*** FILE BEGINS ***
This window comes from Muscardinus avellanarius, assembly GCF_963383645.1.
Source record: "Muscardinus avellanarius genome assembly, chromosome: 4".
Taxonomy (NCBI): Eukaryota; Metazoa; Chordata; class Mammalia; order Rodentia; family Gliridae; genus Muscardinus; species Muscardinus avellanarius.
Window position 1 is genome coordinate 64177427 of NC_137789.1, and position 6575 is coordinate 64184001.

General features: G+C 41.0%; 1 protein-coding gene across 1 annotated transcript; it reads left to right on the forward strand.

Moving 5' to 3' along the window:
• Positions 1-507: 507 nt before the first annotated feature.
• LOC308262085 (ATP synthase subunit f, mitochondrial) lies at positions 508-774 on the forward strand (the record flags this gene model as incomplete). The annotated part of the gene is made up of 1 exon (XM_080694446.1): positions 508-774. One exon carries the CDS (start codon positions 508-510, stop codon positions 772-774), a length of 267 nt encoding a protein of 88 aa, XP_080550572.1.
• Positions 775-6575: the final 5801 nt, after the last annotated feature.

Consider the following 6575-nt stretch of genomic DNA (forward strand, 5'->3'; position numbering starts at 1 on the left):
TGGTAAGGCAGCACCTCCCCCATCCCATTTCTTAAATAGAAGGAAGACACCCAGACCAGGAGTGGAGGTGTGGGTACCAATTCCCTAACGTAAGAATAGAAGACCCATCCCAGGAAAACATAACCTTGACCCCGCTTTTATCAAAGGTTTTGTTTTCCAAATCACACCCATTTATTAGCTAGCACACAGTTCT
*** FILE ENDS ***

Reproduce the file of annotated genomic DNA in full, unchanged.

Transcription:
This window comes from Muscardinus avellanarius, assembly GCF_963383645.1.
Source record: "Muscardinus avellanarius genome assembly, chromosome: 4".
Taxonomy (NCBI): Eukaryota; Metazoa; Chordata; class Mammalia; order Rodentia; family Gliridae; genus Muscardinus; species Muscardinus avellanarius.
Window position 1 is genome coordinate 64177427 of NC_137789.1, and position 6575 is coordinate 64184001.

General features: G+C 41.0%; 1 protein-coding gene across 1 annotated transcript; it reads left to right on the forward strand.

Moving 5' to 3' along the window:
• Positions 1-507: 507 nt before the first annotated feature.
• LOC308262085 (ATP synthase subunit f, mitochondrial) lies at positions 508-774 on the forward strand (the record flags this gene model as incomplete). The annotated part of the gene is made up of 1 exon (XM_080694446.1): positions 508-774. One exon carries the CDS (start codon positions 508-510, stop codon positions 772-774), a length of 267 nt encoding a protein of 88 aa, XP_080550572.1.
• Positions 775-6575: the final 5801 nt, after the last annotated feature.

Consider the following 6575-nt stretch of genomic DNA (forward strand, 5'->3'; position numbering starts at 1 on the left):
TGGTAAGGCAGCACCTCCCCCATCCCATTTCTTAAATAGAAGGAAGACACCCAGACCAGGAGTGGAGGTGTGGGTACCAATTCCCTAACGTAAGAATAGAAGACCCATCCCAGGAAAACATAACCTTGACCCCGCTTTTATCAAAGGTTTTGTTTTCCAAATCACACCCATTTATTAGCTAGCACACAGTTCT